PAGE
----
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Giants' run defense will be key against Washington

Defensive end Cullen Jenkins #99 of the New

Defensive end Cullen Jenkins #99 of the New York Giants sacks quarterback Matt Ryan #2 of the Atlanta Falcons at MetLife Stadium on Sept. 20, 2015 in East Rutherford, N.J. Credit: Mike Stobe

What was last year's biggest weakness on defense has become a strength so far this season.

The Giants' run defense is statistically the third-best in the NFL, allowing only 68 yards per game. It has not allowed a run of more than 15 yards and against the Falcons allowed only 56 in the game, the lowest total by an opponent since 2013.

"The numbers are okay," Tom Coughlin said. "I'm certainly not going to find fault with that part of it."

Thursday night those numbers, along with the Giants' line, will be put to the test. Washington (1-1) leads the NFL in rushing yards and has two backs who can pound away for yardage behind a physical line. The key for the Giants (2-0) to winning this game will likely be stopping Alfred Morris and Matt Jones from racking up big plays and milking the clock.

"Washington runs the ball well, and often," defensive tackle Cullen Jenkins said. "The big thing we have to do is get off the field. We let them start with long drives and it starts to wear people down and they're getting tired, and that's when they can really excel."

The Giants are so aware of that need this week that they brought Kenrick Ellis back to the team after cutting him at the end of the preseason. He'll be in a rotation up front that will be without Markus Kuhn (knee).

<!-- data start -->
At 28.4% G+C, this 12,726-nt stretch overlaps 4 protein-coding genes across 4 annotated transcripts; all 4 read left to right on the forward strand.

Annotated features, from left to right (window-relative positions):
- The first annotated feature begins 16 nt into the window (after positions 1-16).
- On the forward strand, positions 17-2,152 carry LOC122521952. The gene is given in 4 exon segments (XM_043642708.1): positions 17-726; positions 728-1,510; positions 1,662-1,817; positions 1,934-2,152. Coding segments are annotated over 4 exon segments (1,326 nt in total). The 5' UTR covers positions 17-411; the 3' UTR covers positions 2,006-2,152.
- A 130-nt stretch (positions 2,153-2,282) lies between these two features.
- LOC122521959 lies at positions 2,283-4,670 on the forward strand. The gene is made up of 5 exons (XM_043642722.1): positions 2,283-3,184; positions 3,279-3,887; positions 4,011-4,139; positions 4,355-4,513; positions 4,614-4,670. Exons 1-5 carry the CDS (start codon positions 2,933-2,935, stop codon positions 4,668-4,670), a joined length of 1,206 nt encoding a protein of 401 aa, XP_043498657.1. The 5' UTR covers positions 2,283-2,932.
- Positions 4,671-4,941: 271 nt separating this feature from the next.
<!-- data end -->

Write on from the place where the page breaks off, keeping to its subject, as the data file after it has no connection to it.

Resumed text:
"We definitely have to stop the run first to give us a chance," defensive end George Selvie said. "They're going to start off the game and try to establish a running game, so that's our first goal is to stop the run."

The Giants' run defense last season was among the worst in the league. It was a point of emphasis to improve it this offseason with the additions of Selvie and Ellis and, most recently, Louis Nix. It has remained that way throughout the season.

"It's not just about going out there and one person trying to make a big play, it's about understanding the system, understanding the defense," Jenkins said. "The emphasis has been on different things [from last year] as far as what we're trying to accomplish."

Washington always had Morris, and now they have Jones too. The third-round pick from Florida who was expected to be Morris' backup has become a partner in a strong 1-2 punch. Jones has 151 yards and two touchdowns on 25 carries while Morris has 180 yards on 43 carries.

"They have two runners who are doing an outstanding job," Coughlin said. "They've come up with this young guy, Matt Jones, to back up Morris. Those two have done an outstanding job. They have pounded away with the ball. If you saw last week's game, they loaded up with their tight ends, something a little bit different, and they caused some issues for a very good St. Louis Ram team that had defeated Seattle at home the week before."

Now Washington faces the Giants and their impressive run defense numbers. Those stats, like all such figures, don't tell the entire story. The Giants have stopped the run but little else; they are ranked last in the NFL in passing defense (351 yards per game) and next-to-last in overall defense (419). They played with a late lead in each of the first two games (which has been documented because of their collapses), so opponents have had to air it out against them.

And, as Jenkins pointed out, it's only two games.

"We've had our bright spots," he said. "It's still early, though. Two games, a lot can change. A two-game average doesn't hold up very well over the course of a season. We have a decent start with it and we just have to keep it up and keep improving it."

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